NEAL CONAN, host:
On Mondays, we read from your e-mail. Last week, when we examined the complex relationship between the United States and the United Nations, Norman Sawyer from Philadelphia wrote in to describe the structural differences between the United Nations and the Model UN Conference he participated in a decade ago. `Unlike the real UN,' he said, `Model UN gives students the ability to solve major international issues, particularly military conflicts, quickly. Decision-making is focused on national interests for students, while the real UN involves complexities like troop resources, finances and even political corruption.'
We asked our listeners: `What would convince you to evacuate the place you call home?' Mickey Stuart(ph) didn't hesitate. Despite being told that his hometown of Vicksburg, Mississippi, would not be heavily damaged by Hurricane Katrina, he filled up his gas tank and stocked up on water and ice. He added, `If evacuations had been in order, I would've left. Anything that can be replaced by money is not worth dying for. I can build new memories, even through tears. I couldn't live thinking I took away my child's opportunity for a future.'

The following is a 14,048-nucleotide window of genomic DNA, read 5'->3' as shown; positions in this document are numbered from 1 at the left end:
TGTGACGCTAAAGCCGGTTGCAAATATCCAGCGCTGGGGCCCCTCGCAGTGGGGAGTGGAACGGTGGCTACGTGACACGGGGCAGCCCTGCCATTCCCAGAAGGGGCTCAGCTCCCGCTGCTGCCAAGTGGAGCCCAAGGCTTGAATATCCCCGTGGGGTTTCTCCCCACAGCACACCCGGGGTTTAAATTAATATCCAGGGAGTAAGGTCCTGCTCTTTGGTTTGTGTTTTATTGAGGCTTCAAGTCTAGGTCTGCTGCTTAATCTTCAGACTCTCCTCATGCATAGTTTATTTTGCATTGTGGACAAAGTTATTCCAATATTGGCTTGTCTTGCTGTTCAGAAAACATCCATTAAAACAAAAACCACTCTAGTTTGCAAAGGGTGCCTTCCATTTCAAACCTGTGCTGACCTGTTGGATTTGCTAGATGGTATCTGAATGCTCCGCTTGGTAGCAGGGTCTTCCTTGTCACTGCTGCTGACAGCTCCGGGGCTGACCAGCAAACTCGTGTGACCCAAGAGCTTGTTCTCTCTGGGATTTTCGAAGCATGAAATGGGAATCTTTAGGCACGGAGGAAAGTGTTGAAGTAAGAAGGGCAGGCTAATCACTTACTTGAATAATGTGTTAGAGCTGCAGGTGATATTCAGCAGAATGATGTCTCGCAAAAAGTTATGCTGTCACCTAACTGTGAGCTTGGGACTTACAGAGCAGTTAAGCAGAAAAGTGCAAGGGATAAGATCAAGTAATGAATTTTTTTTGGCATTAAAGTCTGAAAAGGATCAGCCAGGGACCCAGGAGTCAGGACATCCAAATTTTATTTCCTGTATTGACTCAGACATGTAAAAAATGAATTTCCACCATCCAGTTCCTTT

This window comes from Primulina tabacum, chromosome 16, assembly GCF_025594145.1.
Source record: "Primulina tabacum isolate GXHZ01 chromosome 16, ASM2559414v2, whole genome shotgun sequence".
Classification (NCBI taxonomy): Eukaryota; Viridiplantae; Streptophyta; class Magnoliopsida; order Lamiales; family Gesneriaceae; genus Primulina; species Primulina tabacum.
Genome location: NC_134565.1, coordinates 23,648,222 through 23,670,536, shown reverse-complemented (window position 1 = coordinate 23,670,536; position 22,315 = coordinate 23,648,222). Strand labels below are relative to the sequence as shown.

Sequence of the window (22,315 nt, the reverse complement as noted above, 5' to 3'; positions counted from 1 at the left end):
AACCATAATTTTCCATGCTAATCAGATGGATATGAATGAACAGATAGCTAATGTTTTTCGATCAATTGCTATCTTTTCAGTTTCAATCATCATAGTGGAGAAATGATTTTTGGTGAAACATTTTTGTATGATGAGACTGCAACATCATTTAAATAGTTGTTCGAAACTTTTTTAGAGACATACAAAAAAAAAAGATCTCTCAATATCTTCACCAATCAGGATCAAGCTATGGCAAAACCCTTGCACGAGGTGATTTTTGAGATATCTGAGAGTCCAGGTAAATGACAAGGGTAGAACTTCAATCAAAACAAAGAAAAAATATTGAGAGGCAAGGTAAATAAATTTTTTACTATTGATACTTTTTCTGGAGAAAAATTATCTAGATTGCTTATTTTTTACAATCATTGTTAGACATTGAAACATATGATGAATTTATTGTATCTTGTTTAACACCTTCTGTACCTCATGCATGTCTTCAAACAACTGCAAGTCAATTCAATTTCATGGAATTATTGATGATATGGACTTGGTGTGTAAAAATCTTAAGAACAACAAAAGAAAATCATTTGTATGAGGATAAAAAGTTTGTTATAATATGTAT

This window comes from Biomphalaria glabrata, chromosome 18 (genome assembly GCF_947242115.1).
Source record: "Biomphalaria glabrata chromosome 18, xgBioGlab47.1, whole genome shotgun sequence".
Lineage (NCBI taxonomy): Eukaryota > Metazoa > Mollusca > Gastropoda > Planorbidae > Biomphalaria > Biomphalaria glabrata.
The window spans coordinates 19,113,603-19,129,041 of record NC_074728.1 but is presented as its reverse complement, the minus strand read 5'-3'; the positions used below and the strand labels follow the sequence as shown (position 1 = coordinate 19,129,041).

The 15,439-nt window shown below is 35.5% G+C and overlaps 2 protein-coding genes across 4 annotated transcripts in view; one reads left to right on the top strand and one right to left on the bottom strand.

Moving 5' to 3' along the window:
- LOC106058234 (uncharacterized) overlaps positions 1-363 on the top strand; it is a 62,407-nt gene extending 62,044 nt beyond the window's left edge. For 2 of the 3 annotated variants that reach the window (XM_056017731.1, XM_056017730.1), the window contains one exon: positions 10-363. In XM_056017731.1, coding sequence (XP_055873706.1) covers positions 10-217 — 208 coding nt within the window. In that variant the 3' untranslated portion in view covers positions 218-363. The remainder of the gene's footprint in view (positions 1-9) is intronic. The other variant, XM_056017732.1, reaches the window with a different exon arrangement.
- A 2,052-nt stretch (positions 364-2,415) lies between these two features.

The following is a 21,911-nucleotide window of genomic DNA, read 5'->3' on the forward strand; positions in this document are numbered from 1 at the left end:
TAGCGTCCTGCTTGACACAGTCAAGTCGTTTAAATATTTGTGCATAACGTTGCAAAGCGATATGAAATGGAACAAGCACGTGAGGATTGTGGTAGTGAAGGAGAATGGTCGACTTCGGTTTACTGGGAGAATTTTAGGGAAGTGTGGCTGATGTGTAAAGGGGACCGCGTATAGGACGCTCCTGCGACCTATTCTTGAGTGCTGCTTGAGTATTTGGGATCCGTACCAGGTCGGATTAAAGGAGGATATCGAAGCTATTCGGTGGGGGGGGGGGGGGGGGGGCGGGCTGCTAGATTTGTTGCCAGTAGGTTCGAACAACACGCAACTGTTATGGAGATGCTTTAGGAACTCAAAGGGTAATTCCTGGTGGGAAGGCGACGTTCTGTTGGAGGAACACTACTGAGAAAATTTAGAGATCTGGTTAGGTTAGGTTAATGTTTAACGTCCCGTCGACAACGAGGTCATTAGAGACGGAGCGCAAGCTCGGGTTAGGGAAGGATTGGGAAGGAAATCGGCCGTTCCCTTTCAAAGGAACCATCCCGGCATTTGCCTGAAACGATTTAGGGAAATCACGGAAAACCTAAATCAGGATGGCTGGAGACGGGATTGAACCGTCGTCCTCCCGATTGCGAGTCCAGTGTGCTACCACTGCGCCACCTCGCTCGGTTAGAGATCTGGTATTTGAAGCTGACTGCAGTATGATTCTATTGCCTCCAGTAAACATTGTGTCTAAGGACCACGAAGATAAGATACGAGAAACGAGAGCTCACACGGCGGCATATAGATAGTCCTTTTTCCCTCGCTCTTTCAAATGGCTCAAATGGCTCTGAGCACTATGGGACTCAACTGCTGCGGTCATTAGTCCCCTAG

Kathy(ph) from Trenton, Michigan, said that although she was critical of those who did not follow evacuation plans in the Gulf states, she was alerted to the possibility that she might one day have to abandon her home. `I remembered that our home is at the very end of an evacuation zone for a nuclear power plant,' she wrote. `I receive a booklet detailing what to do in the case of an evacuation due to an incident, and I have never read the book. Since we're on the Detroit River and the Fermi plant is to the south, all evacuation has to go west and north, and it would probably be a good idea to read that pamphlet. I'll do it today. Thank you for the wake-up.'
In our segment on re-creating a home after disaster, many listeners wrote in to express what home means to them. Amanda from Cincinnati, Ohio, lost her house to a fire two years ago. She says she now finds home through the eyes of her children. She wrote: `We were able to pick through and find some of the things from our house, even had some antiques refinished. I'm not sure that the house we've lived in for two years feels like home quite yet, but it's the only home my children remember.'
Darcel Harris in Sacramento, California, lost his home in Tennessee and said that connecting with people he loves is his definition of home. `Things are wonderful and create lasting memories,' he wrote, `but it is the people in your life, the spirit of those you love and the way that you love them that creates home. I know that I've been given back so much more than I ever gave prior to that loss, and now it's important for me to create lasting relationships and share my new home with those I love and care for.'
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CONAN: This is TALK OF THE NATION from NPR News. I'm Neal Conan.